One of the displayed installations in Singapore was The Light of Spirit. Replicating a gravesite with a chandelier of over 200 electric candles on top, it functioned as a monument to pay tribute to the victims of the massacre.
“The perpetrators of historical violence have a tendency to edit history. A great nation learns from the past. Acknowledging history might be painful, but it will help future generations to avoid from making the same mistake. Denying the past will allow history to repeat itself,” he explained.
“I am not angry, but I want you to know what happened. Nobody should forget it.”
The artist has exhibited his works at home and abroad but rarely holds solo exhibitions since it can take him months or even years of research to make a work of art.
He conducted research for nine years about the killing of Chinese-Indonesians from 1947 to 1949, explaining that, since 2009, he has been actively learning about the little known mass gravesite of the murdered Chinese.
Harsono said that in the making of artwork, research was a must to help artists fully understand the idea or topic they were trying to convey — something that he always points out when teaching.
In August, he completed his job as a mentor in SKS, a new contemporary art school project initiated by Erudio Indonesia. The four-month program was special for Harsono since most of its participants were professionals who had never studied visual arts formally in art schools. “I believe that everyone can be an artist,” he said.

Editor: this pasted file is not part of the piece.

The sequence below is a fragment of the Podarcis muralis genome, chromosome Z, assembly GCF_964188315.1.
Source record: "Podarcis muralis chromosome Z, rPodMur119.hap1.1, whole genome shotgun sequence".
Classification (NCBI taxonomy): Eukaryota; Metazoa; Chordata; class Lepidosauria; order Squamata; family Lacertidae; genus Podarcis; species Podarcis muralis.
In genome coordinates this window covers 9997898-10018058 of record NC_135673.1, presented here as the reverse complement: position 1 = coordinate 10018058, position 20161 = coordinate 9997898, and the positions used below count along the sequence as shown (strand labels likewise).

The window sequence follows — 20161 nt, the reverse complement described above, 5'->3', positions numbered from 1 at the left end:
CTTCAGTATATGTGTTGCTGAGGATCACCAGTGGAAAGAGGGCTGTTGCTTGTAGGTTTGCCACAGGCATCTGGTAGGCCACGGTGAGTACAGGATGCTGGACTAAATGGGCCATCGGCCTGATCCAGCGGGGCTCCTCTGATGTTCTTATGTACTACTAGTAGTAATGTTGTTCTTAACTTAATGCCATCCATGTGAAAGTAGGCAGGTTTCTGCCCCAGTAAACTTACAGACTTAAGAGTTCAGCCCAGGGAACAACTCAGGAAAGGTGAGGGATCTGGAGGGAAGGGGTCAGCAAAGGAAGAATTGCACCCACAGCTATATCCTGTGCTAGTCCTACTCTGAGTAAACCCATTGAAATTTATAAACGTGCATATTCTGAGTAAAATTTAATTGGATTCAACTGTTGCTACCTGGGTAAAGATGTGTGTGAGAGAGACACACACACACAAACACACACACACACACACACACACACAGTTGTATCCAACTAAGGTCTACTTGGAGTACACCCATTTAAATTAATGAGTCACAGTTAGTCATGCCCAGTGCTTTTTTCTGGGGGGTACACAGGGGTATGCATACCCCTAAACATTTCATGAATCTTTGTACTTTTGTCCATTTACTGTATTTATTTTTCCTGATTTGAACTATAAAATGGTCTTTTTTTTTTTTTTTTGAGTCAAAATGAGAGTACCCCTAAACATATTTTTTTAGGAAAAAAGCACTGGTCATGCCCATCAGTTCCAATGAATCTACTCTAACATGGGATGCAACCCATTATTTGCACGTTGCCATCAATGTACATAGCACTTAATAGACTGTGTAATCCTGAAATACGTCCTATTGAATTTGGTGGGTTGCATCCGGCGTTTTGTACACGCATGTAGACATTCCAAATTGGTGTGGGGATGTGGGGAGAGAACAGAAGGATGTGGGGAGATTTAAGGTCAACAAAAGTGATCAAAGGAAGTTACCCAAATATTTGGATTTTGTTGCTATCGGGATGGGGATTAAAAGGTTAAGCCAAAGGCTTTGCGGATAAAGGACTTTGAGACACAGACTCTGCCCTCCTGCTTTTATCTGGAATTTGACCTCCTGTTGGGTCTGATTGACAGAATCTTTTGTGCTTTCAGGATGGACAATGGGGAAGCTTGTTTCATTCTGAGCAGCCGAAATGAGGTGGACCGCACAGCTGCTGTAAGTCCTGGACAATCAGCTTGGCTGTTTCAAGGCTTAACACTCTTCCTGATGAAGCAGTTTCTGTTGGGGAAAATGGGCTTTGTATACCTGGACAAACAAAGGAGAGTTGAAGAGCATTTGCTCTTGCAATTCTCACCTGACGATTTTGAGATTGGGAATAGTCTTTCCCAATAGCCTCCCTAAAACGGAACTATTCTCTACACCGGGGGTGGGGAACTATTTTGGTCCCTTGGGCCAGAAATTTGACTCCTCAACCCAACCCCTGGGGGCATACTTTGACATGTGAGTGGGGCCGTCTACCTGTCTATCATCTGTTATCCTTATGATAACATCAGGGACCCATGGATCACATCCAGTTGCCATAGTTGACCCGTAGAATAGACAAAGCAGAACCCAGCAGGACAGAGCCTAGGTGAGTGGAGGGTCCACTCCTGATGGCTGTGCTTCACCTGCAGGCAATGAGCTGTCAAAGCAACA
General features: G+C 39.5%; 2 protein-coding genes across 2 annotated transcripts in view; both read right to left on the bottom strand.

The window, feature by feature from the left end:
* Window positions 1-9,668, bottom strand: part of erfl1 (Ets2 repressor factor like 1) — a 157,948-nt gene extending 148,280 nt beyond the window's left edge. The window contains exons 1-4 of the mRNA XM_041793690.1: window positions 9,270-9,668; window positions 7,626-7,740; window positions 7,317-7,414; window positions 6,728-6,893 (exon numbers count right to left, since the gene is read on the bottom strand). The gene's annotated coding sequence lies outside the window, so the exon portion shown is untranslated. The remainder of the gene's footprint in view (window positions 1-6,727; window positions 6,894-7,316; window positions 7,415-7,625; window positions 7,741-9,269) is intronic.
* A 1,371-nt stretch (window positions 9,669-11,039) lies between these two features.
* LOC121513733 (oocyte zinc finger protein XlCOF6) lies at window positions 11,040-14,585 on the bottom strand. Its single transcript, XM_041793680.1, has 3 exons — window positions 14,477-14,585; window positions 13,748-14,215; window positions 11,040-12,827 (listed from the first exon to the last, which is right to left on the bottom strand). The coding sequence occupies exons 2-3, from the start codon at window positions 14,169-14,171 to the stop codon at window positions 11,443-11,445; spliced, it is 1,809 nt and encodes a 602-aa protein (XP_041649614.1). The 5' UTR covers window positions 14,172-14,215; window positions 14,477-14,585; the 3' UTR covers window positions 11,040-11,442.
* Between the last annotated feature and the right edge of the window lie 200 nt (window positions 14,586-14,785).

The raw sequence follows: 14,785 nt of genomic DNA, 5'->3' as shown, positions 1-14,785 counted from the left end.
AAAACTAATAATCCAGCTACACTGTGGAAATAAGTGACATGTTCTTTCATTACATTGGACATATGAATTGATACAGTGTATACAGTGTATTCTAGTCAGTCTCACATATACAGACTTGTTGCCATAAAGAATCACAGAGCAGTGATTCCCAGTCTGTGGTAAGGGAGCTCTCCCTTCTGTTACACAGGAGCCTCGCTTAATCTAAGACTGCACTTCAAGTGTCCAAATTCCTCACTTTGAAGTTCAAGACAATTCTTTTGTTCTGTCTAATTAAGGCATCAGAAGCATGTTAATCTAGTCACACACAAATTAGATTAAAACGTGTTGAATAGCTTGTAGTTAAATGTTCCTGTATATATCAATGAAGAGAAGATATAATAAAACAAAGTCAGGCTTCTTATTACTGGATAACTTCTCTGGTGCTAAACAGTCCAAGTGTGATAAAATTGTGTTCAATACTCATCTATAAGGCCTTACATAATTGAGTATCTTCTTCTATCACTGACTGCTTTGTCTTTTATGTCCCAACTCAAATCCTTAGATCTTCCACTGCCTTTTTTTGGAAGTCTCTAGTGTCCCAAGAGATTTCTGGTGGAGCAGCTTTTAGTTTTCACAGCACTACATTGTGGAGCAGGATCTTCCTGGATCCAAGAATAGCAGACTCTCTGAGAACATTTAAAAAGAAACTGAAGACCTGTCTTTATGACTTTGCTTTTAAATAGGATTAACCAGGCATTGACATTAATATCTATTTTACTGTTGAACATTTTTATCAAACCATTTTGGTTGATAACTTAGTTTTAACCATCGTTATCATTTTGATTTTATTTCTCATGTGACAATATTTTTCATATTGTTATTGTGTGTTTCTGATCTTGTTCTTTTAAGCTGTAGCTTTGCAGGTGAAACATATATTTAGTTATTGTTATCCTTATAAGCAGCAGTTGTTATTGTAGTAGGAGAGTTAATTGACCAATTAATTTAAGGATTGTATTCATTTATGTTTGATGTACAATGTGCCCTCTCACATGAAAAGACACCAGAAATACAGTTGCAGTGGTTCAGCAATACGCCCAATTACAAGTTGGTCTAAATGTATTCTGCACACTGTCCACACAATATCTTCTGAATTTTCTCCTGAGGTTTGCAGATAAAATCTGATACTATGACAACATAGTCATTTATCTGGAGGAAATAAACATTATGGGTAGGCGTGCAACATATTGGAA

SKS students also showcased their works in an exhibition titled “Titik Temu” (Meeting Point) at the National Gallery, Jakarta.
Although the program was short, Harsono said he was satisfied with their work because of the various issues they raised and their research.
The Light of Spirit by FX Harsono (Courtesy of FX Harsono/-)
One of SKS participants was Adriani S. Sumantri, an anthropologist who has researched death philosophy and spirituality since 2017. She made an installation entitled Mati, Death. Another work, Sedo, which comprised batik cloth, a book, smells and audio, aimed to encourage people to learn about death to understand life.
In addition to the SKS project, Harsono runs an alternative art school called Exi(s)t, which he founded with graphic designer Hermawan Tanzil in 2011 as a response to the public and private art schools across the archipelago that he was disappointed with because of their use of market-oriented curriculum.
In the curriculum, research is largely ignored because what matters is craftsmanship, not idea. Therefore, in formal art schools, students are just trained to make artwork that can meet market demand instead of artwork that means something to society.
It is one of the reasons why he prefers to teach visual arts in alternative projects like Exi(s)t and SKS, because he formulated their curricula. His efforts have brought him a sense of accomplishment, as some of the project graduates have received recognition in the contemporary art scene at home and abroad.
“My student, Elia Nurvista, for example, is now undergoing a residency for a year in Berlin, Germany. She did research about how people in the deserted area of Gunung Kidul in Yogyakarta survive. What kinds of foods are they eating? Her artwork is about that,” Harsono said.